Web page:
Sunday, June 03, 2012

Zack Reed on Health Care; Marcia Fudge and the Black Vote

Notwithstanding some off-the-field issues that have garnered him unwelcome headlines, Zack Reed has long been one of Cleveland City Council’s more thoughtful and energetic members. So it was no surprise that Reed was one of just a handful of area legislators at the White House African American Policy Forum held at the Cleveland Public Library’s main campus on Thursday.

Most of the forum dealt with economic policies that had particular resonance with urban and minority communities: small business initiatives, home ownership preservation, job training, etc.

The luncheon keynote speaker was Kenneth Munson, regional director of the US Department of Health and Human Services. Munson spoke to several of the positive provisions of the Affordable Care Act [ACA], including elimination of pre-existing health conditions as a basis for denying, restricting, or over-charging for health insurance; expanded coverage for young adults; and tying physician payments to the quality of care they provide.

While the state of the economy is likely to be the prime issues of the presidential election, I suspect that reminding the millions of voters whose families have already personally and directly benefited from health care reform that the ACA is a signal accomplishment of the Obama administration will become an increasingly key component of the president’s re-election strategy.

So I credit Councilman Reed for tackling the issue on his Sunday night call-in radio show, which airs at 8PM on WTAM-AM/1100. Reed’s guest will be Dr. Arthur Lavin, co-chair of Doctors for Health Care Solutions [DOCHS], which represents itself as a group 600 Cleveland- area doctors who care for more than half a million Clevelanders.

Reed bills tonight's show as a “debate”. He chuckled when I asked who would be representing the other side of the debate. “My listeners”, he said, noting that a large number of his radio audience seem to be Tea Party sympathizers, apparently a characteristic of the station’s overall audience.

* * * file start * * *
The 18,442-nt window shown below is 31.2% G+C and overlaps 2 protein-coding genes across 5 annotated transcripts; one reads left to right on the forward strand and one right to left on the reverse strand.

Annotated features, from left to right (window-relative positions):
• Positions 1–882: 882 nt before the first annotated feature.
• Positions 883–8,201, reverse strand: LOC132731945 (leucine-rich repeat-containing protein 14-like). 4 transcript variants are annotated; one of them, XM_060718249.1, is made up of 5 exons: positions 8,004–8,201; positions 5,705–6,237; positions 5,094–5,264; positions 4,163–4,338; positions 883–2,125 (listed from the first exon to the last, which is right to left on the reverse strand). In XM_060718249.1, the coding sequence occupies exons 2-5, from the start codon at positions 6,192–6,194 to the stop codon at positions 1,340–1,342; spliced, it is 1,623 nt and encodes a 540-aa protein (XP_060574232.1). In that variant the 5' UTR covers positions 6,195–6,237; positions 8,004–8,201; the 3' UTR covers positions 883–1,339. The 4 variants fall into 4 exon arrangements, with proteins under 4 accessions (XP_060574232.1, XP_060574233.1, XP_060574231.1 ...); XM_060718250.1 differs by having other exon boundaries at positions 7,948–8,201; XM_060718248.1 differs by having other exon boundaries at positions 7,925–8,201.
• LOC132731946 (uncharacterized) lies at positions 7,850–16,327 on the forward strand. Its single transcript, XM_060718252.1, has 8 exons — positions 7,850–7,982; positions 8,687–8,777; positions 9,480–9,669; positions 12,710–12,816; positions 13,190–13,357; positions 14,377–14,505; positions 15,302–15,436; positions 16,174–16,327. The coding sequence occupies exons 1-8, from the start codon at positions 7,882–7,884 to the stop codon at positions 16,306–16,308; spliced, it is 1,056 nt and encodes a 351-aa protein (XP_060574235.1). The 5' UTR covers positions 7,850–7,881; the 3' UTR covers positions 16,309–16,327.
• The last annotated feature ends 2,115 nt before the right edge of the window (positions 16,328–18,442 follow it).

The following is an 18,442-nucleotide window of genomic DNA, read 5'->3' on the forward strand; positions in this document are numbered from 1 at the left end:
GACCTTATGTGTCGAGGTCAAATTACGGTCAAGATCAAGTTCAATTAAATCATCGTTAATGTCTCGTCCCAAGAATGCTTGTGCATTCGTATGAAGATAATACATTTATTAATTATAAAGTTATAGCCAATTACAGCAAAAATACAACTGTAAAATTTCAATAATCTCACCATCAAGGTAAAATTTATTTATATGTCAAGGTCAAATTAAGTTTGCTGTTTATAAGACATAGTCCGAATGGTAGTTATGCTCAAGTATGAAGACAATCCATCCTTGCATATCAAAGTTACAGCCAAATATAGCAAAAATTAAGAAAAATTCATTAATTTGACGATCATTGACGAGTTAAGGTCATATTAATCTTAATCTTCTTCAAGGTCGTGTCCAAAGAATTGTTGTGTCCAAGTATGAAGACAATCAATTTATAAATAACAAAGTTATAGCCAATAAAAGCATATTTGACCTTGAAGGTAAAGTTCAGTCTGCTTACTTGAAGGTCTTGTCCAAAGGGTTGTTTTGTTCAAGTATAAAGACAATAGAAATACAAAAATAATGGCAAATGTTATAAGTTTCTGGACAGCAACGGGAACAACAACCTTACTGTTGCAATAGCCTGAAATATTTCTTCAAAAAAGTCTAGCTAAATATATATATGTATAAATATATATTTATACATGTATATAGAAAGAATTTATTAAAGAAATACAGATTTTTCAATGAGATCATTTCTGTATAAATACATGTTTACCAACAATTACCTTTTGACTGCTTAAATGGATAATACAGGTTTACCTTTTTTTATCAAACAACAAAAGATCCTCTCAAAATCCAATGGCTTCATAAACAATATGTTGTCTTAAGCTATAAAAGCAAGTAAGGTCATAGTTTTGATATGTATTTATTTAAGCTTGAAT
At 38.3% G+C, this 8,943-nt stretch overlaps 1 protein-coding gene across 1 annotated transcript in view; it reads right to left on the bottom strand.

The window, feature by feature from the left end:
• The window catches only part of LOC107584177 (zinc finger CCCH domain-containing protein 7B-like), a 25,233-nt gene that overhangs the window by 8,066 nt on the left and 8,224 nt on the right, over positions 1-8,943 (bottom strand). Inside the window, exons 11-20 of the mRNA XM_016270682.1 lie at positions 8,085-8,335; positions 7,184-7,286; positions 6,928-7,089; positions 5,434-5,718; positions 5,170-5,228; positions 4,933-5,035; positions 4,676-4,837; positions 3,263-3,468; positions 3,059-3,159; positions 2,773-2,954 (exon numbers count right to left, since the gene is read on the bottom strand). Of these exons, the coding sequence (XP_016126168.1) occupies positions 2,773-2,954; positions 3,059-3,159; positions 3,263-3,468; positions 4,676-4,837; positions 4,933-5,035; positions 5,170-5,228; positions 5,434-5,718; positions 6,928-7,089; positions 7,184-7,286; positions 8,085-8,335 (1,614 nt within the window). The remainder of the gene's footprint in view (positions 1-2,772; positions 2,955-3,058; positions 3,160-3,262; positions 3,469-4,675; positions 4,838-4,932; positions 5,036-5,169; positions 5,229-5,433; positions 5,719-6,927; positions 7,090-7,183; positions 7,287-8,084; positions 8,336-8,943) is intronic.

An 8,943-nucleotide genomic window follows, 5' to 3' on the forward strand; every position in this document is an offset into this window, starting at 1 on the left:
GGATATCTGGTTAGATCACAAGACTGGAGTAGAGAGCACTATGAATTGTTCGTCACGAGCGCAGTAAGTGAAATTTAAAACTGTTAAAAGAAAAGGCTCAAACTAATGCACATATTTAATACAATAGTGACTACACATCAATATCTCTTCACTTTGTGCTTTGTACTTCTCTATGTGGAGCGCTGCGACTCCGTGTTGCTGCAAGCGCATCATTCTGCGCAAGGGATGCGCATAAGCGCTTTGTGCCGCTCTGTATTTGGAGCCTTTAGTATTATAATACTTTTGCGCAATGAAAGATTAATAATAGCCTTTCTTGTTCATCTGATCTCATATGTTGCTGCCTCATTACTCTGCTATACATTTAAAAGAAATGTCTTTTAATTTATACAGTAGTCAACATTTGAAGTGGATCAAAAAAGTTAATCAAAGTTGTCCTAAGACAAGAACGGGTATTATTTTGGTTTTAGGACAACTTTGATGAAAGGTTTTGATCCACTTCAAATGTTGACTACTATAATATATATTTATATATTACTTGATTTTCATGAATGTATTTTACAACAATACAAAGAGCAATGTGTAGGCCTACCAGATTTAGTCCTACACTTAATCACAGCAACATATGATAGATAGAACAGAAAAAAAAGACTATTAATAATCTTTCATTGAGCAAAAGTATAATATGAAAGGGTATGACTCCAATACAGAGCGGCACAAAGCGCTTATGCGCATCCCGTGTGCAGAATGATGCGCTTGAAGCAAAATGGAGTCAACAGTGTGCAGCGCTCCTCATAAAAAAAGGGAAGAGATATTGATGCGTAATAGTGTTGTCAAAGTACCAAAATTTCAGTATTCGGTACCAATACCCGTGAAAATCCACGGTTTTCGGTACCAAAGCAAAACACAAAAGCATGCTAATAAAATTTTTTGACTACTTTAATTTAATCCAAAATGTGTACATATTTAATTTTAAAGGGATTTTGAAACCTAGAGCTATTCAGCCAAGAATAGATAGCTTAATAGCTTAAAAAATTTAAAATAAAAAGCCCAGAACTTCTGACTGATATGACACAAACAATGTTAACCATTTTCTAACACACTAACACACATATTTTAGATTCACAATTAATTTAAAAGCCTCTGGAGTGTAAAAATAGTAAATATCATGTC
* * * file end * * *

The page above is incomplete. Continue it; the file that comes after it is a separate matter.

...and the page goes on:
We plan to tune in and check the show out. Meanwhile, you can get a heads-up on the DOCHS position by reading this op-ed piece, which appeared in today’s Plain Dealer and generated considerable controversy over at


Cleveland Congresswoman Marcia L Fudge, D-11, chaired a session this past at a summit on voting rights co-sponsored by the Congressional Black Caucus and the Conference of National Black Churches. Fudge presided over the panel session that addressed with energizing constituents and congregants to vote. Let’s hope she was taking notes, because the turnout in her district — Ohio’s most reliable Democratic constituency — is certain to be critical to the President’s reelection chances.

The Fudge-led panel included MSNBC commentator and Cleveland native Jeff Johnson, as well as the redoubtable Los Angeles congresswoman Maxine Waters. If we are not mistaken, viewers can see Cleveland minister Eugene Ward asking a question about the potential for civil uprisings based on the depressed and depressing conditions afflicting many communities nationwide.

While Fudge discounted this likelihood, she did display a certain feistiness in promising to call out those black preachers who choose to sit on the sidelines rather than work to energize black voters.  You can view the session here on C-Span

If you don't want to watch the whole session just to catch the Congresswoman on her horse, write us at and we will clue to the appropriate segment.

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Finally, we're still working on Part II follow up to Friday's post on the Cleveland NAACP. Look for it after the organization's meeting on Tuesday, June 5.

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